It should be understood that the preferred embodiment was described to provide the best illustration of the principles of the Invention and its practical application to thereby enable one of ordinary skill in the art to utilize the Invention in various embodiments and with various modifications as are suited to the particular use contemplated. All such modifications and variations are within the scope of the Invention as determined by the appended claims when interpreted in accordance with the breadth to which they are fairly, legally and equitably entitled.
|Cited Patent||Filing date||Publication date||Applicant||Title|
|US2672593 *||Jun 13, 1952||Mar 16, 1954||Arrow Hart & Hegeman Electric||Three-wire attachment plug receptacle|
|US3054023 *||Feb 18, 1959||Sep 11, 1962||Gamewell Co||Plug-in electro-mechanical devices|
|US3727110 *||Feb 28, 1972||Apr 10, 1973||Ind Timer Corp||Mounting assembly for plug in timing devices|
|US3746931 *||Jul 31, 1972||Jul 17, 1973||Omron Tateisi Electronics Co||Instrument mounting assembly with timer camming arrangement|
|US5174785 *||Jul 11, 1991||Dec 29, 1992||Yazaki Corporation||Low insertion-withdrawal force electric connector|
|US6183275 *||Sep 25, 1998||Feb 6, 2001||Sumitomo Wiring Systems, Ltd.||Panel mounted lever connector|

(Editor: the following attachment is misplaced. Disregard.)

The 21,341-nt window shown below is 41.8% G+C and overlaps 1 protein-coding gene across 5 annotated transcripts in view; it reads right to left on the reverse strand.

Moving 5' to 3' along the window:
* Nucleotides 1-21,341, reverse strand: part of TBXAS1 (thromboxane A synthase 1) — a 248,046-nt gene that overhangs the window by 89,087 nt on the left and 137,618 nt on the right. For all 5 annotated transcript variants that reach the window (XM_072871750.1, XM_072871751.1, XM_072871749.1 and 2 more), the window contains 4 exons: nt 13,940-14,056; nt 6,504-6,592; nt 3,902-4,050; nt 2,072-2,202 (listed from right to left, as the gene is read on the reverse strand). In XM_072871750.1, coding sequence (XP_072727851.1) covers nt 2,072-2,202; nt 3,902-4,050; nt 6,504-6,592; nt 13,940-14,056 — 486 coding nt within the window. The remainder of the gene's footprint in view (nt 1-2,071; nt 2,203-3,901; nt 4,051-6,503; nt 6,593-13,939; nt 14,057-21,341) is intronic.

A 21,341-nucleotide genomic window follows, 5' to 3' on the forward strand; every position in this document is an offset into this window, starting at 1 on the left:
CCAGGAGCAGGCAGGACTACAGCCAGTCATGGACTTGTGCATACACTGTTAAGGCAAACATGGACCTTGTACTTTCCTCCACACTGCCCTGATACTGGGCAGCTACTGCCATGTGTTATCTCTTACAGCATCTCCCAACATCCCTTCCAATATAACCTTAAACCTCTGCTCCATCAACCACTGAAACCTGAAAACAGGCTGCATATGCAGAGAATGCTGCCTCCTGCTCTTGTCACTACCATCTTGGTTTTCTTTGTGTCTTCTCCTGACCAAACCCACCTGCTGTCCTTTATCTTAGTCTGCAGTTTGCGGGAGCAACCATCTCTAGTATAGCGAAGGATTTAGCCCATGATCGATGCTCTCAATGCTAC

|US6361336 *||Feb 16, 2001||Mar 26, 2002||Alcoa Fujikura Limited||Electrical coupling device for aligning and interengaging a plurality of multi-pin connectors|
|US20090047812 *||Aug 14, 2008||Feb 19, 2009||Yazaki Corporation||Attaching structure of connector|
|U.S. Classification||439/157, 439/372, 439/923|
|Cooperative Classification||H01H9/08, H01H1/5866, H01H9/12, H01R13/73, H01H2001/5872, Y10S439/923|
|European Classification||H01H1/58G, H01R13/73, H01H9/12, H01H9/08|
|Sep 15, 2008||AS||Assignment|
Owner name: QWICK SYSTEMS, LLC, NEW YORK
Free format text: ASSIGNMENT OF ASSIGNORS INTEREST;ASSIGNORS:SCHNEIDER, SCOTT;JARVIS, BRANDON;COWAN, DAVID;REEL/FRAME:021529/0419;SIGNING DATES FROM 20080911 TO 20080912
Owner name: QWICK SYSTEMS, LLC, NEW YORK
Free format text: ASSIGNMENT OF ASSIGNORS INTEREST;ASSIGNORS:SCHNEIDER, SCOTT;JARVIS, BRANDON;COWAN, DAVID;SIGNING DATES FROM 20080911 TO 20080912;REEL/FRAME:021529/0419
|May 2, 2014||REMI||Maintenance fee reminder mailed|
|Sep 21, 2014||LAPS||Lapse for failure to pay maintenance fees|
|Sep 21, 2014||REIN||Reinstatement after maintenance fee payment confirmed|
|Oct 15, 2014||FPAY||Fee payment|
Year of fee payment: 4
|Nov 11, 2014||FP||Expired due to failure to pay maintenance fee|
Effective date: 20140921
|Apr 13, 2015||PRDP||Patent reinstated due to the acceptance of a late maintenance fee|
Effective date: 20150415